Turner’s Late Works

From the late 1820s Turner’s paintings were routinely mocked, with critics vying to find yet more disparaging ways of describing his canvases. The artist was accused of using ‘cream, chocolate, yolk of egg, or currant jelly’. Others objected to his vibrant colours, describing his works as ‘freaks of chromomania’ that would be just as intelligible if hung upside down. But Turner retained loyal supporters. Indeed he attracted a champion in John Ruskin (1819–1900), whose book Modern painters (1843) forced a reappraisal of the ageing artist’s work.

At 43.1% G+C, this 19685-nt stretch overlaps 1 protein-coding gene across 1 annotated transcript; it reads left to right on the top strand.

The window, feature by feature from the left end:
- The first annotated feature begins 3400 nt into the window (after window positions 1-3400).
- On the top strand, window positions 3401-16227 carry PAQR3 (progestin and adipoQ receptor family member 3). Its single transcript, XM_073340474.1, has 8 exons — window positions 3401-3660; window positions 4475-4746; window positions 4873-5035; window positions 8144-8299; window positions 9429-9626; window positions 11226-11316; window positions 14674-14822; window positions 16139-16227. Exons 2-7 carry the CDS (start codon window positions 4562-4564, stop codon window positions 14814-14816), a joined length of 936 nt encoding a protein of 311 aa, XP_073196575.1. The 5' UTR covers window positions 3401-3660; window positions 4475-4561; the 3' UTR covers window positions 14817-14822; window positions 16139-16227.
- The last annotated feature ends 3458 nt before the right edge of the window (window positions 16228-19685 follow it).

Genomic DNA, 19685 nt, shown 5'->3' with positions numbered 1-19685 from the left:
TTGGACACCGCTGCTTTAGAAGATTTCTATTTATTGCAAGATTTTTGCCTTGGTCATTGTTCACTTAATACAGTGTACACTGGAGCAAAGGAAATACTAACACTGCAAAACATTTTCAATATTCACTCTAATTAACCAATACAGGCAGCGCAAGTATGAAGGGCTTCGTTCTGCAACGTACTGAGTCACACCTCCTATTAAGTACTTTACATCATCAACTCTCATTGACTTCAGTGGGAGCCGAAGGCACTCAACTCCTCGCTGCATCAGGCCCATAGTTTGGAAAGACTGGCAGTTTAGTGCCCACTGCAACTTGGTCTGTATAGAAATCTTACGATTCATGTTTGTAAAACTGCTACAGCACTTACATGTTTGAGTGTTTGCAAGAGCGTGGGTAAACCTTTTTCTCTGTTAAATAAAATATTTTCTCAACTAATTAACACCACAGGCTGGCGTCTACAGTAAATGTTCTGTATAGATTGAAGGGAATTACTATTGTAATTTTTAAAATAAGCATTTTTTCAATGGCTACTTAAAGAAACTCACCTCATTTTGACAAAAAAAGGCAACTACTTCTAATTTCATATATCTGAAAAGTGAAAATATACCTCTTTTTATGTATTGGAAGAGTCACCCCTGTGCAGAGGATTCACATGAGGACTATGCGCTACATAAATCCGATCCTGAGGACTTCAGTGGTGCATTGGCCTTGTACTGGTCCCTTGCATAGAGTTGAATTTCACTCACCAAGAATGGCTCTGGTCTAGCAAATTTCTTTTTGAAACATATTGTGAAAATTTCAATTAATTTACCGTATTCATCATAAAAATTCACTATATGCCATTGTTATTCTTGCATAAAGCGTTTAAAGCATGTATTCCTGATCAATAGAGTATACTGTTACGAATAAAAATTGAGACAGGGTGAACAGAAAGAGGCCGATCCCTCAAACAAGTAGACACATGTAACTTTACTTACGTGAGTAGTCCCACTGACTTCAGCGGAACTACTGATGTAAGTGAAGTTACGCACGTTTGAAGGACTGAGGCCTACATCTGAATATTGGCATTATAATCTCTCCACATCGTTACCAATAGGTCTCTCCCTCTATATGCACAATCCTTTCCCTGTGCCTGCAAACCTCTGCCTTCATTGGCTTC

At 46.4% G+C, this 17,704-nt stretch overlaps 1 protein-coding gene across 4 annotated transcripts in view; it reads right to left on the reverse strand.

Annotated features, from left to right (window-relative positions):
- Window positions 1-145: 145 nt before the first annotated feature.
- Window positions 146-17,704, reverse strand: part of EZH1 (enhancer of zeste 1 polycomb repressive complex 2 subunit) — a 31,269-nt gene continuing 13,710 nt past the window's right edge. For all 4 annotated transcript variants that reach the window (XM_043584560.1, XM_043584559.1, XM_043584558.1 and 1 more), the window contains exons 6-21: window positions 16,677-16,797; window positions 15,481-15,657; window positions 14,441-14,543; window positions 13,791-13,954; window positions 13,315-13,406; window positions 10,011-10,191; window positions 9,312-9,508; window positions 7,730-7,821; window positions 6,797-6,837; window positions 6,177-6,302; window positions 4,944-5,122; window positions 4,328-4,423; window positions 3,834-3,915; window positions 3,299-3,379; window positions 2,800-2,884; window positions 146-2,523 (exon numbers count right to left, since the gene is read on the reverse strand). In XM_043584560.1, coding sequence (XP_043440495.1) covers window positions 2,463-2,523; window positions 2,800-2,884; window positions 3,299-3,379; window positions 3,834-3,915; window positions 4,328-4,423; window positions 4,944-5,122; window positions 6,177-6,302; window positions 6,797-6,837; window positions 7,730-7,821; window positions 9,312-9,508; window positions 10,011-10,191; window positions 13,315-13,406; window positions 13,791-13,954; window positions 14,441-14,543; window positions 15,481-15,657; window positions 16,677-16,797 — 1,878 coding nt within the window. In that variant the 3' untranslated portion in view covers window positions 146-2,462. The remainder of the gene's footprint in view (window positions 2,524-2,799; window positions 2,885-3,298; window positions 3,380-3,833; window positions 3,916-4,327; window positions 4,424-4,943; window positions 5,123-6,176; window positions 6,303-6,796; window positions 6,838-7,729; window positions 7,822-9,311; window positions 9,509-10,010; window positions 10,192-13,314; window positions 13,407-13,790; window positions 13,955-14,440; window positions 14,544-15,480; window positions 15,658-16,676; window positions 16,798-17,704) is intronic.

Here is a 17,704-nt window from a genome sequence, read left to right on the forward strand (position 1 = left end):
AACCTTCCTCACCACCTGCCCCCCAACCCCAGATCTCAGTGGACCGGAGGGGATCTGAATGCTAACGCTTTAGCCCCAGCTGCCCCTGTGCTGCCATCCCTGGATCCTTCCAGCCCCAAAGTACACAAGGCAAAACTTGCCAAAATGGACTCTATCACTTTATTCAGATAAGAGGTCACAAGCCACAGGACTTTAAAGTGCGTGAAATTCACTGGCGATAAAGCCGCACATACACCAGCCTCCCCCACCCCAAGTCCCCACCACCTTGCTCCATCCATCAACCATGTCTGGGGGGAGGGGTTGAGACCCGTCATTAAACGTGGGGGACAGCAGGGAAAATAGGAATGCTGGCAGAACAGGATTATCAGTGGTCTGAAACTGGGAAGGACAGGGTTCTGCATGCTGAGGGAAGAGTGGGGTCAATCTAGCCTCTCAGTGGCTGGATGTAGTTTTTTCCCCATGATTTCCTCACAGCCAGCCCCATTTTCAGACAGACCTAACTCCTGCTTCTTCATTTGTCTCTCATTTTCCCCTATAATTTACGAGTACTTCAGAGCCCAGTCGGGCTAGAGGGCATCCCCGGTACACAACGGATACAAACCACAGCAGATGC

During his later years Turner developed a practice of resolving many of his canvases once they were hung at the Royal Academy on Varnishing Day. While other artists only touched up their paintings on the walls, he would add details, or mischievously heighten the colour range to ensure his paintings were the most eye-catching. Many of the canvases now admired as distinctive ‘late work’ were probably left incomplete before such transformation took place. These radiant, atmospheric works are often regarded as precursors of Impressionism.